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do you think dressage has improved/changed/declined in the last 30+ years? pics

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  • do you think dressage has improved/changed/declined in the last 30+ years? pics

    the past (1920's to 1970's):

    the present:

    i've read a lot of different reactions to the pictures, curious to see what this board thinks.

  • #2
    My first thought would be looking at those pictures is that the quality of the horses has changed/improved significantly through that timeframe.

    Selective breeding proves it's point.


    • #3
      The horses are much better now. Don't think any of the horses pictured would be very competitive today. The riding has evolved too. Just like most sports, it has gotten a lot better. Take an Olympic skier of today on his parabolic skis and time warp pair him up with a skier on old wooden skis and you'll see no contest.

      There will always be people who lament the times gone by, talk about the good ole days or romaticize the past, but time and distance clouds the truth a bit.


      • #4
        OP, you must love trainwrecks.


        • Original Poster

          Originally posted by egontoast
          OP, you must love trainwrecks.
          not really- i just find that the peple on COTH often have a completely different opinion from TOB.

          curiosity is what prompted me to post the link (yes, i know what curiosity leads to... )


          • #6
            we all know what i think....

            the only thing i will add is that its important to remember that horses from the 20s and 30s were not highly bred and they were not just dressage horses- they had a career outside of dressage - they were military horses. -- so to me it is even more impressive what they could do!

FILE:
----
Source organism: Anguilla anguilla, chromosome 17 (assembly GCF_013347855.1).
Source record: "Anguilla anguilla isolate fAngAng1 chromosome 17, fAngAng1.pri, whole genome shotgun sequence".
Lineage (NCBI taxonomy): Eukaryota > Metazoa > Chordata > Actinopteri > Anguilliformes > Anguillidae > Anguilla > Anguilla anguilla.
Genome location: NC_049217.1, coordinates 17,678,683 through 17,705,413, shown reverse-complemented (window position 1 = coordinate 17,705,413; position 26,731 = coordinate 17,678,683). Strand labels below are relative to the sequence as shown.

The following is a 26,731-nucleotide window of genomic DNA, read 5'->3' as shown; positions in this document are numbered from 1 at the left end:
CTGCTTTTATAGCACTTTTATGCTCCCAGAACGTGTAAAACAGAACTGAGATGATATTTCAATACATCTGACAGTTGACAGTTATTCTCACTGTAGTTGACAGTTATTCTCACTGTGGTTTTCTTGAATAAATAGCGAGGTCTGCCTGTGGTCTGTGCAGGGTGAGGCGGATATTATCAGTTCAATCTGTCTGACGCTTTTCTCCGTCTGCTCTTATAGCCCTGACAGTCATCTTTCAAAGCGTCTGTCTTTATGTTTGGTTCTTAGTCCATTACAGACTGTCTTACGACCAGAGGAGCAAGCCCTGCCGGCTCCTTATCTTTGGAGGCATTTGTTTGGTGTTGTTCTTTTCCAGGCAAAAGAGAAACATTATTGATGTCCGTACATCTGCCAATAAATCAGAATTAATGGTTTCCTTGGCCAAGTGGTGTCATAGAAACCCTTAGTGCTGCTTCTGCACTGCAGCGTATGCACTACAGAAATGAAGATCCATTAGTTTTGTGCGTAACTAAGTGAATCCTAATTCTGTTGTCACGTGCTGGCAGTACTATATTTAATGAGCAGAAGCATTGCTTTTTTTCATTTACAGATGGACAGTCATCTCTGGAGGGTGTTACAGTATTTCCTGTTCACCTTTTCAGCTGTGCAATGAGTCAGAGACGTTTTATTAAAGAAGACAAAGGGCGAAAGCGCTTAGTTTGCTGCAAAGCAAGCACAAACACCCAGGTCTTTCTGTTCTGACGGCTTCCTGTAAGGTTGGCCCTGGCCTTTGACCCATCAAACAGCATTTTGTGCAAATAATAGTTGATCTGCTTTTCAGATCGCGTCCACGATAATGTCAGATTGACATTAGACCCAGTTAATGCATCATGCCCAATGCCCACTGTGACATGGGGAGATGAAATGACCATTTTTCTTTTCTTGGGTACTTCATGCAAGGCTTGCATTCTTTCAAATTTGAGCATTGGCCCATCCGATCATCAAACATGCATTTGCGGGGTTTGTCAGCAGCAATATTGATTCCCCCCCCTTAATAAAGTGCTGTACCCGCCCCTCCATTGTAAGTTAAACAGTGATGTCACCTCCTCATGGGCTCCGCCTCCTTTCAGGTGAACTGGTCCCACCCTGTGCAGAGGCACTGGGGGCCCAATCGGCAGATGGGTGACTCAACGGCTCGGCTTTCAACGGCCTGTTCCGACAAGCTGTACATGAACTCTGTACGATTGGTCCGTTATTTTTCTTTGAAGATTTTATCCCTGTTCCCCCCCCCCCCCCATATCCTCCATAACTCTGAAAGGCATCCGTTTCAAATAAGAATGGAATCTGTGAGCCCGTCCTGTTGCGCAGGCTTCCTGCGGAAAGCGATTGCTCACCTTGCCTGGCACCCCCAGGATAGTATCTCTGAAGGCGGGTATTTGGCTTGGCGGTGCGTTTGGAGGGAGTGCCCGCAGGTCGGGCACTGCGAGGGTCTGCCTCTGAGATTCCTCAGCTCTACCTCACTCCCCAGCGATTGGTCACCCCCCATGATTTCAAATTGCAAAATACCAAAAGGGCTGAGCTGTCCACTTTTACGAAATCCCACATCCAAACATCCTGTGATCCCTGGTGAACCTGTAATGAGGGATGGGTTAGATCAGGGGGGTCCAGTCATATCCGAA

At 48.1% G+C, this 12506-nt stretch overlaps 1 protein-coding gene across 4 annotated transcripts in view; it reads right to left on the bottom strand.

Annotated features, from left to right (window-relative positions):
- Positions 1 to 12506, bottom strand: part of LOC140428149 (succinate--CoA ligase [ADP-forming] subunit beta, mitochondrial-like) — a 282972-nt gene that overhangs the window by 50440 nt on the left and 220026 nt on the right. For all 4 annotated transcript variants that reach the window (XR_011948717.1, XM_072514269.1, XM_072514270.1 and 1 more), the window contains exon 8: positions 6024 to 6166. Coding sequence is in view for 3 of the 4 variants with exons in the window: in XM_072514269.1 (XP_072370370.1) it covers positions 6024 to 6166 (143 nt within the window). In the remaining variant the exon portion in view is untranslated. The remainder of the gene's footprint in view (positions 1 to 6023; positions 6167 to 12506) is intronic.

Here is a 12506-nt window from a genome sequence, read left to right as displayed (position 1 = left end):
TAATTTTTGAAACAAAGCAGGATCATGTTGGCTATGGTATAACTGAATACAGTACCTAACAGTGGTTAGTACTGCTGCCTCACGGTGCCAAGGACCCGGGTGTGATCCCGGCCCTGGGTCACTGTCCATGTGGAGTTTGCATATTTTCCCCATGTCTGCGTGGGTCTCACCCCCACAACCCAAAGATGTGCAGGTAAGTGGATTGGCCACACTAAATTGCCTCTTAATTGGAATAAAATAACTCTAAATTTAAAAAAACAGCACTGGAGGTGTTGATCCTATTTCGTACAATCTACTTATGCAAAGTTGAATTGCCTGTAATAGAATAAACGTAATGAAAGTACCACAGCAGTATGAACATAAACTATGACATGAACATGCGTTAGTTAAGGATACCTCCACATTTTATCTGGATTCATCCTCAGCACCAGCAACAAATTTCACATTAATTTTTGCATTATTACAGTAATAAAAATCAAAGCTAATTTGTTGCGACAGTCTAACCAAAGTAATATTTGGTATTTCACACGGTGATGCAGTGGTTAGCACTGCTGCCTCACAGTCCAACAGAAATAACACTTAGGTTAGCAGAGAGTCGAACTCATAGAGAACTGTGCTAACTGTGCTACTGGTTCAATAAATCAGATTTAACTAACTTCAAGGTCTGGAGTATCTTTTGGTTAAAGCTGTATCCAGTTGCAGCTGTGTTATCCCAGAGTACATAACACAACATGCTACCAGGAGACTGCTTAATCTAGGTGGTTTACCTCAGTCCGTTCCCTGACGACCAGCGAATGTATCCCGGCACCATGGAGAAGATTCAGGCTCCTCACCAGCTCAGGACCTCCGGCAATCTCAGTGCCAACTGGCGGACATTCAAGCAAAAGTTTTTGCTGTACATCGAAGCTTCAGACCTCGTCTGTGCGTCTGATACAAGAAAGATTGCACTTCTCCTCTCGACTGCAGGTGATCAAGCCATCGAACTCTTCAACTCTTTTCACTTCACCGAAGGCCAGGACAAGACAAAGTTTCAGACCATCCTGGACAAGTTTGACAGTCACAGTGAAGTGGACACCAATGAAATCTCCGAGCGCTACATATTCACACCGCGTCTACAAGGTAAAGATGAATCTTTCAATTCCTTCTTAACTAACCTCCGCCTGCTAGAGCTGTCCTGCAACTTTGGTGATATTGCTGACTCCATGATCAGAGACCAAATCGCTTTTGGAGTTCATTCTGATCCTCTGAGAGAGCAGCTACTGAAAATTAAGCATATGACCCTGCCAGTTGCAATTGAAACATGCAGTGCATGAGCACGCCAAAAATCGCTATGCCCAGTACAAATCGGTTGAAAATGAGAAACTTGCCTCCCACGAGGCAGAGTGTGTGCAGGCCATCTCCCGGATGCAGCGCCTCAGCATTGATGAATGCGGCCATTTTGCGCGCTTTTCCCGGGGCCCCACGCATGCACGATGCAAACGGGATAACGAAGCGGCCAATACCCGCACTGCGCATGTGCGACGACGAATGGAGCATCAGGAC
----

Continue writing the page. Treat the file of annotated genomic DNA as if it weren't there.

also they needed to jump in the tests and the tests were like 20 minutes long!!!


            • #7
              Originally posted by kkj
              There will always be people who lament the times gone by, talk about the good ole days or romaticize the past, but time and distance clouds the truth a bit.
              that is interesting.

              what truth is clouded do you think? do you think that the horses wernt well trained? or the riders not good riders??


              • #8
                mbm all I am saying is if you could transport yourself back in time and watch some of the great riders of days gone by in the flesh right next to the great riders of today, you might not think the old ones as great. It is kind of like after you have broken up with someone for awhile and you remember only the fond times. If you were to get back together again, you would quickly remember why you broke up in the first place. (thus my distance clouds the truth comment) I don't think ill of any of the great riders, their training abilities, (horses are better today however), but I don't idolize them and worship them either. I am grateful for what they did and what they taught us etc, and I am grateful for the great riders of today too.